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Tiermes - Malahvia

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Artist: Tiermes

Album: Malahvia

Label: Saaren Levy

Review date: Sep. 24, 2006

The Finnish trio has packaged its releases in rusted sheet metal, cloaked them in tar paper and tied them with rough twine. The music hidden beneath the materials is handled with an equally fetishistic devotion: either evenly spread or kept closely in tight confines. Titles are another thing altogether, name checking ruin and religion, people, place and custom, time and dust. Malahvia, a product of six years of fieldwork likely coupled with massive organic psychotropic intake, pulls all of these disparate qualities together, uniting them in sounds solid, liquid, haunting and fleeting.

Drones neither large nor small open the disc. A searing, breathing hum begins slow and rises imperceptibly, yawing wide, shaking sound from its well. Instrumentation is anyone’s guess. Sounds akin to one’s own physiological vibrations in the midst of a solitary stroll through the woods: senses bowed as cymbals; heart and lungs as hand drums thumped, slapped and tapped into shape. The effect is predictably entrancing as the sounds neither demand full attention nor function strictly on their own as peripheral noise. Seconds become minutes; minutes become a half-hour. Increased attention demands increased volume, which is a perfect time for the trio’s fragile quiet to disgorge ritualistic riff and grind, tones torn from trees, rhythm rocked from tortoise shells, fallen limbs, dried deer shit. Closing the offering is a meditation on the first piece, enhanced to unrecognizable point. Percussive accents are flung out into the void; like wolf skulls crashed against rust-eaten scythes, the sounds collapse and clang and resist becoming a part of the drone’s indifferent fabric.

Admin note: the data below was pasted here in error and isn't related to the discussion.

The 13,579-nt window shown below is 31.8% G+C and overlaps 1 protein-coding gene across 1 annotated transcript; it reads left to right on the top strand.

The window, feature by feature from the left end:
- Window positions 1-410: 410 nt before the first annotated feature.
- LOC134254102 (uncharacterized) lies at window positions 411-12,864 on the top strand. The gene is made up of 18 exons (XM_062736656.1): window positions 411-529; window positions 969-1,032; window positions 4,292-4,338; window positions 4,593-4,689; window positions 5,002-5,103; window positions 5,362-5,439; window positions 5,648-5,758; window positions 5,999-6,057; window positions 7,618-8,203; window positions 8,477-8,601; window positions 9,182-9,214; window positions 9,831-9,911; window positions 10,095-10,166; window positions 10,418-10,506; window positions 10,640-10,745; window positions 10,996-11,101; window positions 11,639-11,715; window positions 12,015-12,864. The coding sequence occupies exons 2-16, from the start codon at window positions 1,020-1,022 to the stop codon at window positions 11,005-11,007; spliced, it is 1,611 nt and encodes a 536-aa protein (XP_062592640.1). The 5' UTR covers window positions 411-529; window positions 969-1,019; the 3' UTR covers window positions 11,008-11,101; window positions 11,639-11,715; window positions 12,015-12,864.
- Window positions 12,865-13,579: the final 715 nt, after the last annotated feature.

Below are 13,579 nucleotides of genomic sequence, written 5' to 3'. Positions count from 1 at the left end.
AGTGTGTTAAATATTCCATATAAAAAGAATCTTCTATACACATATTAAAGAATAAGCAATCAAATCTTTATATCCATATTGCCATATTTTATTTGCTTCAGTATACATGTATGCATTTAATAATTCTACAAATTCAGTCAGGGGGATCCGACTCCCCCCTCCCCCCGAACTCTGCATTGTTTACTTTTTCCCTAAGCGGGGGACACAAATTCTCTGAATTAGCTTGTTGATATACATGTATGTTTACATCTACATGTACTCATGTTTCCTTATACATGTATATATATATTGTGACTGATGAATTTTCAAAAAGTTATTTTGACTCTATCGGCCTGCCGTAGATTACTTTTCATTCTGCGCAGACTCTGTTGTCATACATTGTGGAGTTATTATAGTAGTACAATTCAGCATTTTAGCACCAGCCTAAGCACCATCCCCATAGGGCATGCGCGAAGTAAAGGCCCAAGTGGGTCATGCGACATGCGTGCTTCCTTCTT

Mystery makes Malahvia. Tiermes gives nothing but sound; it’s up to he listener to construct the framework from which it flows. The process can be difficult, disturbing and rewarding, which is all anyone could really ask for.

By Stewart Voegtlin

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